Yeh Ballet made Booker Prize-winning writer Salman Rushdie cry 

The upward trend in OTT viewership goes to show that not even a pandemic can curb the hunger for entertainment. A prime digital entertainment platform, Netflix is a companion we all share as we observe quarantine amid the current COVID-19 scare. One film to have streamed on it and struck a chord with the Indian diaspora worldwide is ‘Yeh Ballet’, produced by  Siddharth Roy Kapur’s  Roy Kapur Films and helmed by Salaam Bombay and The Namesake writer, Sooni Taraporevala.
After being reviewed as a gem in the cluster of content available on the streaming platform, praises and love continue to come pouring in for the film. Most recently, in an interview with The Guardian, world-renowned Booker Prize-winning writer, Salman Rushdie conveyed that ‘Yeh Ballet’ made him cry. Upon being asked what made him cry and why, he said, “Watching Sooni Taraporevala’s film Yeh Ballet on Netflix. It took me back to Bombay – a surprisingly powerful burst of nostalgic emotion.”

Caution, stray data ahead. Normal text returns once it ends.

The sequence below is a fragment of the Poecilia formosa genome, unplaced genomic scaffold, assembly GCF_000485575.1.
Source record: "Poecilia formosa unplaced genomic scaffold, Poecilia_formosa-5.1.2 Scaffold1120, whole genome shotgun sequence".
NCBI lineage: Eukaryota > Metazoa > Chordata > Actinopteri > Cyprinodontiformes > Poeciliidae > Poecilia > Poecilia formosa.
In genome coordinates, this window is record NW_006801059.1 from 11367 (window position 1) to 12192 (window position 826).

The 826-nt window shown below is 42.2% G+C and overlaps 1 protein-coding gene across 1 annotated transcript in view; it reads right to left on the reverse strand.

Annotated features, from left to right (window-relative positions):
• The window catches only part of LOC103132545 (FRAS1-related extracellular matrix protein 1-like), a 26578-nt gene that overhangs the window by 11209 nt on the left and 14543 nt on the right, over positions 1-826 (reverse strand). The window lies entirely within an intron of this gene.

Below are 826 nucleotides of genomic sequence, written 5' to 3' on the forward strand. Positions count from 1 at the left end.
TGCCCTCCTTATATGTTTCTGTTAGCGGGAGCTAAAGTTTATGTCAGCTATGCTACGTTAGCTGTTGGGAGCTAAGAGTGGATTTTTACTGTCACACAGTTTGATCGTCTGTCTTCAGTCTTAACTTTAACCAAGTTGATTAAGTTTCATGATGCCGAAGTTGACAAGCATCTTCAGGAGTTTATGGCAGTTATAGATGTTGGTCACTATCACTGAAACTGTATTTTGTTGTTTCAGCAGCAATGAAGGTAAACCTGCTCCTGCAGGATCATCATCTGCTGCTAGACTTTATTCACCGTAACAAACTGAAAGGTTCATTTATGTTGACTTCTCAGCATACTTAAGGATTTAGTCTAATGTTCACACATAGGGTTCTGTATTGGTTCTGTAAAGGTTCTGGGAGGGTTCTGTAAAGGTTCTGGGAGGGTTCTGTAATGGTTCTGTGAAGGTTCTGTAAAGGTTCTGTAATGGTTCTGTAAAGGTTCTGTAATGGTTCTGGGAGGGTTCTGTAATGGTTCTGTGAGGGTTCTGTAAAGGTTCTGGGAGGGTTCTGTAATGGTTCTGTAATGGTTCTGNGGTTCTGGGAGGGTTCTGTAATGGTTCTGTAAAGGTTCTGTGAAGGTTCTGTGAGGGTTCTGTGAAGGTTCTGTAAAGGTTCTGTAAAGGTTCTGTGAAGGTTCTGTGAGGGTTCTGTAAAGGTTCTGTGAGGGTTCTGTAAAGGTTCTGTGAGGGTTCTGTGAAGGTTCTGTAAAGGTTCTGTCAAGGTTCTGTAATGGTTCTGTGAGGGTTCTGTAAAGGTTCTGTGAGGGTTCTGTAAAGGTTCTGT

Inspiring on many levels, the story of ‘Yeh Ballet’ talks about the journey of two gifted teenagers from the underprivileged areas of Mumbai trying to fulfil their dreams of being dancers and the obstacles they face on this path. Not long ago, at a Netflix Earnings Call, the CEO of Netflix, Reed Hastings suggested the film in his list of recommendations. The platform’s head honcho picking an Indian film as a recommendation was a first.
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